Tuesday, May 24, 2005


Maximizing MMO content

So you have a game where people play 4+ hours a day, and you want to give them enough to keep them busy--and subscribed-- indefinitely (or for 1.32 years, or whatever your business model says).

You crunch some numbers and figure out that it takes you about $15,000 to add one quality hour's worth of content to your game. It would cost a lot more if you didn't have your game systems and tools already in place, or if you were making a game where every minute has to be engaging and polished, like Half-Life 2. But it's an online RPG, and consumer expectations and quality standards are lower.

Alright, so let's say that you're aiming to release (game or expansion, doesn't matter) with content that will keep players busy for 1 year. Your average player spends about 23 hours a week in the game, so:

23 hrs/wk * 52 weeks *$15,000/hr. = $17,940,000.

Remember, that approximation is for content alone, not interface, network, graphics, or other quite expensive pieces of the game.

Obviously, you'll never make a profit spending that kind of money on creating content. The problem gets even worse when you factor in the need to create different game experiences for different people/characters. Joe and Jerry both play a character from level 1 to level 50, and it takes them exactly a year to do so. Joe plays an evil rogue, and Jerry plays a paladin. I hate Jerry so much. And pretty much all of you who always play paladins, too. Loud-mouthed, sanctimonious, arrogant bastards in real life, the lot of you. Um, yes...so Joe needs rogue-specific quests, items, spells, trainers, guild halls, etc., and so does Jerry, that prick. Let's say that 10% (moneywise) of the content for each of them is unique: you'd push the price tag up to $19,500,000. Add in the rest of your classes, jobs, professions, races, alignments, etc., and your cost goes up far higher.

This was the problem that plagued Star Wars Galaxies: lots of breadth but not enough depth. You could take on one of a large number of professions, but most of them were not fun or useful because the content-creation money was spread too thin. Everquest ran into the same problem with its large number of starting cities and inadequate number of high-level hunting grounds.

So how do you create enough content for everyone without going broke?

Here are the possibilities:
- Get people to play less (or get people who play less)
- Get people to pay more
- Hire cheap foreign labor
- Limit variety that necessitates "duplicated" content
- Cheat

Obviously, forcing people to play less isn't going to work these days. Back when I was a young whipper-snapper, I played BBS door games. Look them up if you want to know what they are. Anyway, these games often had turn or time limits, forcing you to quit playing for the day at a certain point. I can't see the EQ2 forum-goers being too pleased with that idea, although it might be interesting to open a special-rules server that does something similar. Alternatively, you can design a game that's not meant to be played so much. Diminishing marginal returns on character advancement. No 6 hour raids. A gameplay experience so intense that you can't handle too much of it at a time (and can't play when half-asleep). You know, for the casual gamer.

People already are paying more. Monthly fees have gone up from $9.89 a month for EQ to around $15 for EQ2 and others. EQ Legends lifts some more from a few players' wallets, as do EQ2 Adventure Packs. Still, it's not nearly enough to fill the gap. I like the idea of paying more to get more, although I personally will be declining to get more for the time being.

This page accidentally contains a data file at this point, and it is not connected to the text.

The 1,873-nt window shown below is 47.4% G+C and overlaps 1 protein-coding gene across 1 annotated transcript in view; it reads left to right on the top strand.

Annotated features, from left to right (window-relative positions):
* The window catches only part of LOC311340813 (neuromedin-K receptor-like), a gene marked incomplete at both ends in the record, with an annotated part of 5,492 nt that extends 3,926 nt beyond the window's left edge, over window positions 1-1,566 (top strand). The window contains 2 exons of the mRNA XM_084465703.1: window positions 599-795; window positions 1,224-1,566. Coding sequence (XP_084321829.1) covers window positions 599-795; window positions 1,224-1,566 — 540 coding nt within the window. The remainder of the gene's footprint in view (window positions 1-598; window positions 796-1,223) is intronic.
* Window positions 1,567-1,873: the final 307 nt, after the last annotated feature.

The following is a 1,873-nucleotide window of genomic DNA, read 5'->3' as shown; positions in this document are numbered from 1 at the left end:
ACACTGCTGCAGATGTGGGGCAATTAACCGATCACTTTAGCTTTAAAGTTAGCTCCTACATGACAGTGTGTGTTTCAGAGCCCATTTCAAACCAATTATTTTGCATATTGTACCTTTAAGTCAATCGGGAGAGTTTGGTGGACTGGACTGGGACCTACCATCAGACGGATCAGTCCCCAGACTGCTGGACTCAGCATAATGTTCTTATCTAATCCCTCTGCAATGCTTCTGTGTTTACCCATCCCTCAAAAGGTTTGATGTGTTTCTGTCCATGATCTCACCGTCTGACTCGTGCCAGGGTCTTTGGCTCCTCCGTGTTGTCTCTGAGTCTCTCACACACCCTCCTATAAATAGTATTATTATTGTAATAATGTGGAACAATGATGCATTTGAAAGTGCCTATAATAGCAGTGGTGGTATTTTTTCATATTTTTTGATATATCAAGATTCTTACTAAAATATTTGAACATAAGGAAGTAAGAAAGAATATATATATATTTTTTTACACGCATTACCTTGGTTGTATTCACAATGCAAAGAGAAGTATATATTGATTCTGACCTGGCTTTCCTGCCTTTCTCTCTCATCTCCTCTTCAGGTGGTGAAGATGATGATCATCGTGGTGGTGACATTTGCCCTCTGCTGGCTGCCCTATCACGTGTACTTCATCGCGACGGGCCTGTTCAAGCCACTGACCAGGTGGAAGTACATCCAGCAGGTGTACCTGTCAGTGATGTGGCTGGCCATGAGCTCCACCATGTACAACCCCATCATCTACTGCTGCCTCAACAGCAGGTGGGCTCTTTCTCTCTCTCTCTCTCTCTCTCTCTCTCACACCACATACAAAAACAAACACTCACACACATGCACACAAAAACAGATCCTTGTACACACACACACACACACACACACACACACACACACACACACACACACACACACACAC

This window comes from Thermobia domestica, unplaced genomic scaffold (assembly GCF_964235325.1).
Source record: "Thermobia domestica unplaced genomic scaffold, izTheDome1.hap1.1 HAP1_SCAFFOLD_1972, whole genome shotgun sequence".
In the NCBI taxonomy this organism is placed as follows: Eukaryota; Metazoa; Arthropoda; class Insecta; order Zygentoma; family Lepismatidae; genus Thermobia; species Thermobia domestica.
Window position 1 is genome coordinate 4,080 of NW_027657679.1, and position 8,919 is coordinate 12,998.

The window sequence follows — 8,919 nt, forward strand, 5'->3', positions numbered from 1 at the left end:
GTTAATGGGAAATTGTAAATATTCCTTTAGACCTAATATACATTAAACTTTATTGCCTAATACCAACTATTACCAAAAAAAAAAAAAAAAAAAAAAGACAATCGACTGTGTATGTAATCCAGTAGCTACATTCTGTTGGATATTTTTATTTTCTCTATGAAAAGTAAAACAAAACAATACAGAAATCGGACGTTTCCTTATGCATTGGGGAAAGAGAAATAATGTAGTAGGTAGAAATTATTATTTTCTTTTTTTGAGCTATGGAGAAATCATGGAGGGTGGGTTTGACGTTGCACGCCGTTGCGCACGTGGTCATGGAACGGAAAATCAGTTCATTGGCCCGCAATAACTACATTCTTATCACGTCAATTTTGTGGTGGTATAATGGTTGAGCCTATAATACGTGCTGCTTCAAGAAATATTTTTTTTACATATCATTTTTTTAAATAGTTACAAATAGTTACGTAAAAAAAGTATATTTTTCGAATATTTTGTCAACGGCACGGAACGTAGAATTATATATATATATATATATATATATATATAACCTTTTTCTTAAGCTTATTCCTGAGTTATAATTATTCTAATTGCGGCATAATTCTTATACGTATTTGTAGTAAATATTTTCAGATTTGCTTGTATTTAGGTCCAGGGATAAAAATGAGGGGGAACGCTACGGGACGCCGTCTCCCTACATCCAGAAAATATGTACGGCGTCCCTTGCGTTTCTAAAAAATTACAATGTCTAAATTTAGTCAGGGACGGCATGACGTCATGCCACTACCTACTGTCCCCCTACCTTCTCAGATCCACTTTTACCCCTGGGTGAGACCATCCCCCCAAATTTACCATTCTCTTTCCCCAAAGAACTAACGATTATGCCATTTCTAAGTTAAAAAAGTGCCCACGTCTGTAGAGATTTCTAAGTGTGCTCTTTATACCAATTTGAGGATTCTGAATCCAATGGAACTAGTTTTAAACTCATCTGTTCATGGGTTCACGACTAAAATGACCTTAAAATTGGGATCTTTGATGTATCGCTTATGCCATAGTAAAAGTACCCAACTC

Cheap foreign labor is rising in popularity among game publishers...pretty much linearly with foreign labor's competence and domestic labor's cost. I've heard that production of some of EQ2 art assets was outsourced to China, but I'm not certain. It wouldn't be surprising if true.

Limiting variety or scope can a great move if done wisely. If the variety doesn't give you much bang for the buck--that is, if adding 25 different starting locations and 99 different character classes costs a lot and doesn't significantly enhance an individual player's game experience--don't do it. This is a basic tenet of game design, but it is one often forgotten in RPG and MMORPG designs. Too often, these games are designed by some MUD/CRPG/stat geek who says, "Hmm...6 character attributes is good; 54 character attributes would be 9 times better!"

Yawn. This is all pretty standard stuff. It's the "cheating" methods that are the most interesting, at least in my opinion. What kind of tricks and shortcuts do developers have at their disposal? That topic is going to need its own entry.

What about stat chasers ?

Get players who want to have the most kills in the game. Or have the most quests, or highest Kills Vs Deaths, or the most status points. By itself, this is limited to too few people obviously.

Then introduce stats by server. Now you can have, what is it, 25 different permutations of that first group.

Next you introduce stats by guild. Now each guild can compete both within itself - does Legolas or Gimli have the most kills ? - and with each other.

The trick being to track things which have multiple purposes and don't cost a lot to track. Find the plat-sellers with statistics, and judge how much new quest content, spring to mind as additional useful info.

They could expand this by tracking kills by con; add more creature types; add harvested "rares". Give everybody a chance to be first, while making it feel like its earned and not just inevitable.

I think this is what's keeping me in the game at least - chasing stats. My blog is sure proving that - eqjournal.blogspot.com
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